Tucked in a courtyard behind the Flos showroom is Danish textile authority Kvadrat, showcasing its latest design collaborations in the space. Also on Corso Monforte is Living Divani Gallery, part showroom and part exhibition space, designed by Piero Lissoni, and the new showroom of outdoor furniture brand Emu. 

The home of Design Holding (the company behind brands such as B&B Italia, Azucena, Maxalto, Arclinea, Flos and Louis Poulsen) is a multifunctional space designed by architect Massimiliano Locatelli (Via Durini 14). 

Interior of D Studio Milano with furniture by Monica Armani for B&B Italia and lamps by Louis Poulsen

B&B Italia

(Image credit: Matteo Imbriani)

Don’t miss Armani Casa (Corso Venezia 14) Visionnaire (Piazza Cavour 3), Poliform (Piazza Cavour 2), and Baxter (Largo Augusto 1), the latter presenting its refined collections through the immersive ‘Baxter Cinema’.

Poltrona Frau’s showroom is perhaps the most scenic in the city, located in a frescoed building (Via Manzoni 30) forming the backdrop for the Italian company’s latest collections.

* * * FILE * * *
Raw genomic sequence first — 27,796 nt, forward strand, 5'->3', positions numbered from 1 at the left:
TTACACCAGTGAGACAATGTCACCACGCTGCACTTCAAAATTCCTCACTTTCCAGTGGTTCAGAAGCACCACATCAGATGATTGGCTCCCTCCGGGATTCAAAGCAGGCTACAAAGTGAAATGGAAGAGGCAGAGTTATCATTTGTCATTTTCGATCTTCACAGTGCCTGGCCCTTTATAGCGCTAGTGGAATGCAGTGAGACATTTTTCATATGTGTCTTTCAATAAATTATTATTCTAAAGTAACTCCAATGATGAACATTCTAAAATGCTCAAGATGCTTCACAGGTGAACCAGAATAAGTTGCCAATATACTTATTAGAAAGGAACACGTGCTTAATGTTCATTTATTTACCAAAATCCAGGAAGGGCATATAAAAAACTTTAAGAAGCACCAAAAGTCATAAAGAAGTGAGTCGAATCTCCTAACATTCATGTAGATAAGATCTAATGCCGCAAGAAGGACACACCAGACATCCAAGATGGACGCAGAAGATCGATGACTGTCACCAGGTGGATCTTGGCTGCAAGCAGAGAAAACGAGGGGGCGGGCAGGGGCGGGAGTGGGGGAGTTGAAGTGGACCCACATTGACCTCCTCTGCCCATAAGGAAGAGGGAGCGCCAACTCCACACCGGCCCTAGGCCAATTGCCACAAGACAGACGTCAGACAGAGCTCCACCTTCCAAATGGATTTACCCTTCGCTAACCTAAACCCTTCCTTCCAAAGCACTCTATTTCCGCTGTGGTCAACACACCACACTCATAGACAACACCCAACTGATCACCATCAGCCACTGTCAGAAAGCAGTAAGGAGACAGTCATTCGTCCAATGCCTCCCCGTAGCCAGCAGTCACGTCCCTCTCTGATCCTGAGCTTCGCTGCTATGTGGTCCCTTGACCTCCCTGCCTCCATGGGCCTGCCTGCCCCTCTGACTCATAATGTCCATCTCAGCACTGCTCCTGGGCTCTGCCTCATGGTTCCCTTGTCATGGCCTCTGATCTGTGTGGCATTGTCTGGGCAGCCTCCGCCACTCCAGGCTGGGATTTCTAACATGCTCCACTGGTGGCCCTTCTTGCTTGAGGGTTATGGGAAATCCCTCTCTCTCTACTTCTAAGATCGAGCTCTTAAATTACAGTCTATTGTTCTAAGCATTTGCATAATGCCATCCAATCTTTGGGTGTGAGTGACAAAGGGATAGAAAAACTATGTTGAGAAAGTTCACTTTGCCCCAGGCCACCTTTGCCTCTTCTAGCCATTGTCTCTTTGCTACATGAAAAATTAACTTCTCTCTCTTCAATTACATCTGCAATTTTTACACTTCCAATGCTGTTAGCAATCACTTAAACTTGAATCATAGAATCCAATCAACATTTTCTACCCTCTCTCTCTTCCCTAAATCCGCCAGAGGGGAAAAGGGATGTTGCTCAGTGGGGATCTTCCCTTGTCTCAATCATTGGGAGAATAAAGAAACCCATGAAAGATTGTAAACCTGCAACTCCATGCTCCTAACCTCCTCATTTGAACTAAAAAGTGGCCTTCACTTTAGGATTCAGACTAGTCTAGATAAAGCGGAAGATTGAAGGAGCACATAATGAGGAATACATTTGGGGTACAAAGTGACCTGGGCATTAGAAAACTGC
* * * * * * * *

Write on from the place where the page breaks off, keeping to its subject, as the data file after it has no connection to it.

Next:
The interiors of Cassina's Milan showroom with furniture by Tobia Scarpa

Cassina showroom in Milan, featuring ‘Soriana’ by Afra & Tobia Scarpa. 

(Image credit: Valentina Sommariva)

Once you’ve had your fix of Italian furniture, head to nearby Villa Necchi for a taste of old Milan, or venture into Quadrilatero della Moda (the city’s fashion district), home to Molteni & C (Corso Europa 2) and Henge (Via della Spiga 34). On Via della Spiga 31, Giorgetti opens its new, 4-floor palazzo featuring a new showroom concept titled The Place and demonstrating the company’s collections in a sophisticated setting.